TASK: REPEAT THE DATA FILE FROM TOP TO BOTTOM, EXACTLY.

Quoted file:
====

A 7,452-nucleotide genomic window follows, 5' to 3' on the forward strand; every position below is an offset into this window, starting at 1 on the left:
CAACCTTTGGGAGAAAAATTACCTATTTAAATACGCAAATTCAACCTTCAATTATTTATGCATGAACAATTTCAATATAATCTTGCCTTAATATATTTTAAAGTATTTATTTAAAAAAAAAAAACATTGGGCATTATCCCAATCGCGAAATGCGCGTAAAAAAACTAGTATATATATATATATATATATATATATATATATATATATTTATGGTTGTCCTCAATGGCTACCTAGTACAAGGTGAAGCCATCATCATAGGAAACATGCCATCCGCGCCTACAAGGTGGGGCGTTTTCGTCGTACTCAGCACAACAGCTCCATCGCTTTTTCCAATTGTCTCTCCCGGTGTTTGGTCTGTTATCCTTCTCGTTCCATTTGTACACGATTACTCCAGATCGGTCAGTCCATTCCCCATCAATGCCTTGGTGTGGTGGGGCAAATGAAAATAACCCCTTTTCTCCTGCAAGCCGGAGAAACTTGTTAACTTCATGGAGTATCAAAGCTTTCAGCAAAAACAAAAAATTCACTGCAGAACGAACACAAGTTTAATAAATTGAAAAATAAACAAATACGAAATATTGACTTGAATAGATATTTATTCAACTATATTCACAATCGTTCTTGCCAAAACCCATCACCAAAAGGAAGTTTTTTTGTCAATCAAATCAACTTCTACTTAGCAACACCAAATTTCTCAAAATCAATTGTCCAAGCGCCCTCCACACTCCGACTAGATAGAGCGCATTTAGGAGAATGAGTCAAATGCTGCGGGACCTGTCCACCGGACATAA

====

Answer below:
A 7,452-nucleotide genomic window follows, 5' to 3' on the forward strand; every position below is an offset into this window, starting at 1 on the left:
CAACCTTTGGGAGAAAAATTACCTATTTAAATACGCAAATTCAACCTTCAATTATTTATGCATGAACAATTTCAATATAATCTTGCCTTAATATATTTTAAAGTATTTATTTAAAAAAAAAAAACATTGGGCATTATCCCAATCGCGAAATGCGCGTAAAAAAACTAGTATATATATATATATATATATATATATATATATATATATTTATGGTTGTCCTCAATGGCTACCTAGTACAAGGTGAAGCCATCATCATAGGAAACATGCCATCCGCGCCTACAAGGTGGGGCGTTTTCGTCGTACTCAGCACAACAGCTCCATCGCTTTTTCCAATTGTCTCTCCCGGTGTTTGGTCTGTTATCCTTCTCGTTCCATTTGTACACGATTACTCCAGATCGGTCAGTCCATTCCCCATCAATGCCTTGGTGTGGTGGGGCAAATGAAAATAACCCCTTTTCTCCTGCAAGCCGGAGAAACTTGTTAACTTCATGGAGTATCAAAGCTTTCAGCAAAAACAAAAAATTCACTGCAGAACGAACACAAGTTTAATAAATTGAAAAATAAACAAATACGAAATATTGACTTGAATAGATATTTATTCAACTATATTCACAATCGTTCTTGCCAAAACCCATCACCAAAAGGAAGTTTTTTTGTCAATCAAATCAACTTCTACTTAGCAACACCAAATTTCTCAAAATCAATTGTCCAAGCGCCCTCCACACTCCGACTAGATAGAGCGCATTTAGGAGAATGAGTCAAATGCTGCGGGACCTGTCCACCGGACATAA